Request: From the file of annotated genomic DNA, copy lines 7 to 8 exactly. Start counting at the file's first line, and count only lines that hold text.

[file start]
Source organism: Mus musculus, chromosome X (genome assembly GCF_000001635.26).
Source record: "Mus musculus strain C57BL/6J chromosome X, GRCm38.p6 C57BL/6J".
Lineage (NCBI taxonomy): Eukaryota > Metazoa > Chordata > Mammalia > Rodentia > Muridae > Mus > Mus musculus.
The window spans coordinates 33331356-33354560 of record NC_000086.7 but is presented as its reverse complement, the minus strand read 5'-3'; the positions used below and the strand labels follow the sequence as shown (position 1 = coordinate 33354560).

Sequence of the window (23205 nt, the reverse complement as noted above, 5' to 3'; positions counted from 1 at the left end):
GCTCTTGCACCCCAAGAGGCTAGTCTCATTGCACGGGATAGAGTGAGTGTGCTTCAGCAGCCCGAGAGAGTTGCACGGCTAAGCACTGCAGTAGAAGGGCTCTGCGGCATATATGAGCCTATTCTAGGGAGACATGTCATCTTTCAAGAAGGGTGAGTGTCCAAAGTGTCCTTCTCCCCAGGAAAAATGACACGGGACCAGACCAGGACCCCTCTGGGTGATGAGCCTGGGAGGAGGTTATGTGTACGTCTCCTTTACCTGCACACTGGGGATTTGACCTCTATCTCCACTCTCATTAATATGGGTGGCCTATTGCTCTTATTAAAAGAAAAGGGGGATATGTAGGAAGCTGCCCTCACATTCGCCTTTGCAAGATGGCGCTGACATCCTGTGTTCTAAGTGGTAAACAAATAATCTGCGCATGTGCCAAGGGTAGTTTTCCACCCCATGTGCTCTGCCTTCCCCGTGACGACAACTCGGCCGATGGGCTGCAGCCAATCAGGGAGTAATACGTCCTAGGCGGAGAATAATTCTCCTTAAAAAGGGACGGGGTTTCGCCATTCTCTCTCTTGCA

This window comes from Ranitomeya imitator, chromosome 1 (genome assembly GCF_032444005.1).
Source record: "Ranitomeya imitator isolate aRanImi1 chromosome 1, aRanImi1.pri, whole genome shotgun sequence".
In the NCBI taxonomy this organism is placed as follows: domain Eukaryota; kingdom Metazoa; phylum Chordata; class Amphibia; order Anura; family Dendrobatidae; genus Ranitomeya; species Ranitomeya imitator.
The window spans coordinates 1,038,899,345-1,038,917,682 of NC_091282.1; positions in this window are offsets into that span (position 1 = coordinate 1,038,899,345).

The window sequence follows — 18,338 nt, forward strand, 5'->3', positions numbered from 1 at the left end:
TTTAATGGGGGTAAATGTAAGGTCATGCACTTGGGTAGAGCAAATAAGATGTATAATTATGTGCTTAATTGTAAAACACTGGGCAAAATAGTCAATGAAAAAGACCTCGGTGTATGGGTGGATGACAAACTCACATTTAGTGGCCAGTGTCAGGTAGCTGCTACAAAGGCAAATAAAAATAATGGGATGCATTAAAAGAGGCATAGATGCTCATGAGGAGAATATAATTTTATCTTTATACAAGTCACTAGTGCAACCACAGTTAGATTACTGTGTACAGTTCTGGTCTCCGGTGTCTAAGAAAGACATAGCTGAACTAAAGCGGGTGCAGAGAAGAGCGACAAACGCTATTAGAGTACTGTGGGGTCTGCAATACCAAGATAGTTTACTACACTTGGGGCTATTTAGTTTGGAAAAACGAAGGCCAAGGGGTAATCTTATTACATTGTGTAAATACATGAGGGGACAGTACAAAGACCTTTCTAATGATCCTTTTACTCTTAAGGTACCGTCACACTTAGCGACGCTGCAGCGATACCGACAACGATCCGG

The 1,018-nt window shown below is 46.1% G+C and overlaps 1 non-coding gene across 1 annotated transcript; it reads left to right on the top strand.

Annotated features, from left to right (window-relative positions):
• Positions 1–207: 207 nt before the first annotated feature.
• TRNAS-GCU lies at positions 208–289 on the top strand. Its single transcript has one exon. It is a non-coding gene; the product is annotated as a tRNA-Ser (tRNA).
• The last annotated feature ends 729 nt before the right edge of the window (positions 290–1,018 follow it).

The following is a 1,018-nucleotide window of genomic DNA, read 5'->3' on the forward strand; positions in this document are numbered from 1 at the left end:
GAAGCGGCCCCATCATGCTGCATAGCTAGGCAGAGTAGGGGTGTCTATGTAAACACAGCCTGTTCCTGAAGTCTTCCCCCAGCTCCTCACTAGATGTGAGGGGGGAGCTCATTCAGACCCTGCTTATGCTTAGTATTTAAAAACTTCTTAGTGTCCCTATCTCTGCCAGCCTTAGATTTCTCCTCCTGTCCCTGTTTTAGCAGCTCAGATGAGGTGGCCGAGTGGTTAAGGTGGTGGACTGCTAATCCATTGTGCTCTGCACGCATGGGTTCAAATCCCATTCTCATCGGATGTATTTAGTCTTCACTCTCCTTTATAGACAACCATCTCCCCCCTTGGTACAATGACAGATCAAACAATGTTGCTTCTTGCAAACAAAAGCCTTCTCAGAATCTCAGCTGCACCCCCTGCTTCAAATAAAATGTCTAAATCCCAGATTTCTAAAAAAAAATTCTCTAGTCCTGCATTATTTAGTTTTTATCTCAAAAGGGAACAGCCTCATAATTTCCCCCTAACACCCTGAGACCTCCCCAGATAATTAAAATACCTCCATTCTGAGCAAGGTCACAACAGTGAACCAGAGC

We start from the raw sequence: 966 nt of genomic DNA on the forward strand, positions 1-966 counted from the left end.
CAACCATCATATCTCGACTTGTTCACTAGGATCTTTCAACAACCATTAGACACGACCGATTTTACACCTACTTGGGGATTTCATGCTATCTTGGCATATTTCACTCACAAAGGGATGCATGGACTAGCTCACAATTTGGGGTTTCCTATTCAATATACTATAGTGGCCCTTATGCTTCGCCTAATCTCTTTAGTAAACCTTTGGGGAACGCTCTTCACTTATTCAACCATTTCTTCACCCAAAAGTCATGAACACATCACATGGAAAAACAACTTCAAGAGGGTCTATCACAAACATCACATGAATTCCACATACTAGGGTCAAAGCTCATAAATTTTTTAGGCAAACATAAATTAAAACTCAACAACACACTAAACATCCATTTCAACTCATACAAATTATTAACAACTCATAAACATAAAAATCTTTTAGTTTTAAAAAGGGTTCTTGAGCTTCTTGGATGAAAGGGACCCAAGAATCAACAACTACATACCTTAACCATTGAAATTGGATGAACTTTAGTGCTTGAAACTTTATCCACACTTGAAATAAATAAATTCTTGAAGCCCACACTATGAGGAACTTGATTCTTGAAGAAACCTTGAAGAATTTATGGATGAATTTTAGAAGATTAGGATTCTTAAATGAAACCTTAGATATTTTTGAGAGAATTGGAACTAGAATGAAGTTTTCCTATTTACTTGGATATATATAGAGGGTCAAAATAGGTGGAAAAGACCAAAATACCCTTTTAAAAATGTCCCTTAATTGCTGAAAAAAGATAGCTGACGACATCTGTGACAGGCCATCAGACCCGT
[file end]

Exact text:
This window comes from Ranitomeya imitator, chromosome 1 (genome assembly GCF_032444005.1).
Source record: "Ranitomeya imitator isolate aRanImi1 chromosome 1, aRanImi1.pri, whole genome shotgun sequence".